The discourse surrounding PAs on social media has been highly critical and acrimonious. The BMA has accused PAs of presenting themselves as GPs, doctors and consultants, and noting that there have been reports of medical students losing out to PAs for training. Plus there are reports of situations where PAs appear to be carrying out work that is outside of their remit.

Where do PAs fit into the NHS

Physician assistants, as they were originally known, were first introduced in the US in the 1960s to ease physician shortages. In the UK, PAs began work in 2003, and from 2013 they became known as associates rather than assistants.

PAs work as part of a multidisciplinary team with supervision from a named senior doctor (GMC registered consultant or GP), providing care to patients in primary, secondary and community care environments. AAs work under supervision in a similar way but only in the anesthesia setting.

The MAP grouping also includes Surgical Care Practitioners (SCPs) whose main responsibility is to support surgeons and other healthcare professionals before, during and after minor surgical procedures. Unlike PAs and AAs, SCP roles can only be taken up by individuals who are already registered healthcare professionals.


Much of the media discussion has focused on the level of training that PAs/AAs receive before being allowed to work with patients.

To qualify as a PA in the UK, students had to have completed a bioscience-related first degree and then a postgraduate (level 7, i.e. a master’s level) degree in physician associate studies that takes two years. However, there are now undergraduate integrated Master of Physician Associate Studies programmes available that require A-levels or equivalent for entry and there is also a level 7 apprenticeship.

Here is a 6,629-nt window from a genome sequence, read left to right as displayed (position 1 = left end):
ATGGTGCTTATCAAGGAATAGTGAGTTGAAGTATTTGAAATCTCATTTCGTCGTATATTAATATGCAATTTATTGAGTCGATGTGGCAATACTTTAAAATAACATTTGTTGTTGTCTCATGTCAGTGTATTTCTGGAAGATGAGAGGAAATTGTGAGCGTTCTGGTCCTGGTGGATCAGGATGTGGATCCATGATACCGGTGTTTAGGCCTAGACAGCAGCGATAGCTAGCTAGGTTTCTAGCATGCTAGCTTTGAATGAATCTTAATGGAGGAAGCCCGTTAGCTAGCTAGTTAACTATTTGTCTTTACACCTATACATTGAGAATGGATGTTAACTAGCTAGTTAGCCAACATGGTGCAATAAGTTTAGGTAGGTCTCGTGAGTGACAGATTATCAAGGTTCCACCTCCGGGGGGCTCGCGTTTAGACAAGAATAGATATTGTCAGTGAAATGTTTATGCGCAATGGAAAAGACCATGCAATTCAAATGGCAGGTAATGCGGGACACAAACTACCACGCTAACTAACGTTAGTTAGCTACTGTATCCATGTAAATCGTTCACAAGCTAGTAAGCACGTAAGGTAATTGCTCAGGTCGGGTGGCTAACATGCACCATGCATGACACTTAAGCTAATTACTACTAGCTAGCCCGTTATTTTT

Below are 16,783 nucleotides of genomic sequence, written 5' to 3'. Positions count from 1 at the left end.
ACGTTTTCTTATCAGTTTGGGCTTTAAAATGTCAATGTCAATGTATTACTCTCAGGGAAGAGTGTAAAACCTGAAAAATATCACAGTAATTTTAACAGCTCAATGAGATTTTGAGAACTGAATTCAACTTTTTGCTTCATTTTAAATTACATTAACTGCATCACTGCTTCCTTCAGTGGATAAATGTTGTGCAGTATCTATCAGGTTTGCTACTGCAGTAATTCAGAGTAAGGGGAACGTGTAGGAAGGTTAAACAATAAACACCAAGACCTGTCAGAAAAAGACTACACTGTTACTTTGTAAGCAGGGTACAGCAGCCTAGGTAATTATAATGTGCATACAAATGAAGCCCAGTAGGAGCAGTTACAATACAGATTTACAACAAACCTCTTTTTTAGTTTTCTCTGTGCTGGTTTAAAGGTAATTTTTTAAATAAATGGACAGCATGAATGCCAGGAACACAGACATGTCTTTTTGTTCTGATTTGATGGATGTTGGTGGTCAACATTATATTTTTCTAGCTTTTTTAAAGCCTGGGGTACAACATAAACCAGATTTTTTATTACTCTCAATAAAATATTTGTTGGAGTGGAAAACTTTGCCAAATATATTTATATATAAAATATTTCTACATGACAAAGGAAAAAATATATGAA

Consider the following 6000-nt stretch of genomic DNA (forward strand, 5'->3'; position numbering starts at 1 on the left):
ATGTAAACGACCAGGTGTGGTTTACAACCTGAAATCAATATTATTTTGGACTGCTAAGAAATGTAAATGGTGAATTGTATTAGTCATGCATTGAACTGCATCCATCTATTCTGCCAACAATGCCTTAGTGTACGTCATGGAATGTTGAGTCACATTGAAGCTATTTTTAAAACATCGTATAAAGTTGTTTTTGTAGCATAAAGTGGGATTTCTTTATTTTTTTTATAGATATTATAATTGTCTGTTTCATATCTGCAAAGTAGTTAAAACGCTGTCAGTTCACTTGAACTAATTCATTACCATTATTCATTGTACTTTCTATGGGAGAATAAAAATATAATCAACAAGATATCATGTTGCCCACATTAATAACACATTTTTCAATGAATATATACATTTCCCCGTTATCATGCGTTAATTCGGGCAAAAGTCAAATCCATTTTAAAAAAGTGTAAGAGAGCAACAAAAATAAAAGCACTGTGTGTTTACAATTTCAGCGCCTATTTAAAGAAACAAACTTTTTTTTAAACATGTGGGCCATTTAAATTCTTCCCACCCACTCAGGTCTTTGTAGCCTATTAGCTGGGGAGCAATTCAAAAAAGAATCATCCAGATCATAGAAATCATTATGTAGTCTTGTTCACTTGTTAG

Registered healthcare professionals, such as a nurse, allied health professional or midwife can also apply to become a PA.

A PA can carry out a wide variety of work, including taking medical histories from patients, carrying out physical examinations, carrying out diagnostic and therapeutic procedures, and seeing patients with undifferentiated diagnoses.

However, they can not prescribe or request ionising radiation (eg chest X-ray or CT scan).


In 2005 the UK Association of Physician Associates was established. In 2006 the Department of Health released a competency framework for PAs in conjunction with the Royal Colleges of Physicians and General Practitioners. A voluntary register was founded in 2011.

In 2015 the Faculty of Physician Associates (FPA) was established by the Royal College of Physicians to set standards and to oversee the PA-managed register. This register is voluntary.